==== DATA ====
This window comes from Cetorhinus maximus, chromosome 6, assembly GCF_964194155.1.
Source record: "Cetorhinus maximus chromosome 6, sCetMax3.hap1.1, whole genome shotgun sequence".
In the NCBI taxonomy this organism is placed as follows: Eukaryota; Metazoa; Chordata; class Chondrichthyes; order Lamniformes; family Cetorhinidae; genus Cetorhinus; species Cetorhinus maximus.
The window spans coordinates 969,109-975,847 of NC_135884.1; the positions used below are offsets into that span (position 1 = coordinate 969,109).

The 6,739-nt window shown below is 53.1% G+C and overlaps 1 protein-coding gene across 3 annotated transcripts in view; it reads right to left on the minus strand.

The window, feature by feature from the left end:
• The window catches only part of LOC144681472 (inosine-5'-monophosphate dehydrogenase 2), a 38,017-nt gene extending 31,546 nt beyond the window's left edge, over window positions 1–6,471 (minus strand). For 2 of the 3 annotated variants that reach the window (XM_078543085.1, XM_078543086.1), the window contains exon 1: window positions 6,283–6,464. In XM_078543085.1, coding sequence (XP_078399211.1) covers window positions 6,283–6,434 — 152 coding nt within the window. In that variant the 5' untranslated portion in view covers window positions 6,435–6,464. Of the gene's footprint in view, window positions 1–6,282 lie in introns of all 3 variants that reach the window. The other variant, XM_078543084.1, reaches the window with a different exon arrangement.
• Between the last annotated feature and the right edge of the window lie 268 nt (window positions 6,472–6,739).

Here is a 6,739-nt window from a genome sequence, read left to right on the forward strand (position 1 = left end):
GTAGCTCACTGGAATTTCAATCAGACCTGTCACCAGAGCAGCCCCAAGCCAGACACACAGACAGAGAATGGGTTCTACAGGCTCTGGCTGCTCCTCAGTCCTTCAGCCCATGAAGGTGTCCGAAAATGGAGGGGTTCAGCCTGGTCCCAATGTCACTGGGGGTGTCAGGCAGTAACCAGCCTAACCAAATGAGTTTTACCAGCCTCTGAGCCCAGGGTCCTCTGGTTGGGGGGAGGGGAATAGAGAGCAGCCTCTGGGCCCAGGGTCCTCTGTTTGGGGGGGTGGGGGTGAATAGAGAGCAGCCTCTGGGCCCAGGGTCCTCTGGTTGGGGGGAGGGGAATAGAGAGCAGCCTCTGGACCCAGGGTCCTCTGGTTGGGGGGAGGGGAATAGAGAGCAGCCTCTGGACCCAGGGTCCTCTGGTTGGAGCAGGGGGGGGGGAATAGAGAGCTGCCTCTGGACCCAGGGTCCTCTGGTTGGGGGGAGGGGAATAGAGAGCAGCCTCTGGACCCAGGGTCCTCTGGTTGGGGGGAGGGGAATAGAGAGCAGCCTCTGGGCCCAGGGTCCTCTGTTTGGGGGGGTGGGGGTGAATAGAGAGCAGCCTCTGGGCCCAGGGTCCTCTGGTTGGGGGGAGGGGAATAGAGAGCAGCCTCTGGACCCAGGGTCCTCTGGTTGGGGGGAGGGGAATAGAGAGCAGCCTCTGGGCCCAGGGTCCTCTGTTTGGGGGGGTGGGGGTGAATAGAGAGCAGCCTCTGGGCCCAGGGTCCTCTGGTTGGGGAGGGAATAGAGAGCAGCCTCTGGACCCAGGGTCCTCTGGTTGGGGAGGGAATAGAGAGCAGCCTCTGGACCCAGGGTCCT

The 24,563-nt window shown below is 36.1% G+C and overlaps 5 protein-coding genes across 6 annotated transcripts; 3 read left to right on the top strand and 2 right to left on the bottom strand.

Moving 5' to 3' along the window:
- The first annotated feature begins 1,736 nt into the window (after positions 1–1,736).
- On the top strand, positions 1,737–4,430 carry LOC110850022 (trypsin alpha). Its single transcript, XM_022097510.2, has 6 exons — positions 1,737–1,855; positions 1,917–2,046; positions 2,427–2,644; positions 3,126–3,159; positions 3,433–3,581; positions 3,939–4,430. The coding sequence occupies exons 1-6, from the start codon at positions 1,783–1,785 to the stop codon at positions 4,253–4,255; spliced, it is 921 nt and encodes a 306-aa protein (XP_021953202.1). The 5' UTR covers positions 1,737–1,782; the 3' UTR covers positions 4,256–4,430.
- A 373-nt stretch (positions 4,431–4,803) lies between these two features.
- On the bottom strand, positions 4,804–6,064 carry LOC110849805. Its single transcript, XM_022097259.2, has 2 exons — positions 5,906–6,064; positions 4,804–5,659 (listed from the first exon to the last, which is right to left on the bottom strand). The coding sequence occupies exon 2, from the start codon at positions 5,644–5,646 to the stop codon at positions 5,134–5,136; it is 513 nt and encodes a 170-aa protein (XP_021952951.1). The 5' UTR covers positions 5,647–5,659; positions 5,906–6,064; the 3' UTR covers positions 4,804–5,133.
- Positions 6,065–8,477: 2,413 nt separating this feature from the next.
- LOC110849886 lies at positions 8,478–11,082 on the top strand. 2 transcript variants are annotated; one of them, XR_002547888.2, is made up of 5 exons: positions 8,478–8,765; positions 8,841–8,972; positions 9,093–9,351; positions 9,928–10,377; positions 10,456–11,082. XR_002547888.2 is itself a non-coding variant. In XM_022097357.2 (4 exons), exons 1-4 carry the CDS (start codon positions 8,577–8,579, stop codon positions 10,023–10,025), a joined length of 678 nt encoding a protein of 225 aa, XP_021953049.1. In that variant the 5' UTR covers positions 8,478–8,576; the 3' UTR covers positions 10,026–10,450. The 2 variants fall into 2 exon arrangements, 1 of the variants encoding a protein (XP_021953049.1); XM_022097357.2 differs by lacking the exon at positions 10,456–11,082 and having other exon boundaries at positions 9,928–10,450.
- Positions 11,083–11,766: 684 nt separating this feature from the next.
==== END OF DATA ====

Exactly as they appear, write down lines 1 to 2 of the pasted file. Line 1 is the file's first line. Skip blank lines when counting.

This window comes from Cetorhinus maximus, chromosome 6, assembly GCF_964194155.1.
Source record: "Cetorhinus maximus chromosome 6, sCetMax3.hap1.1, whole genome shotgun sequence".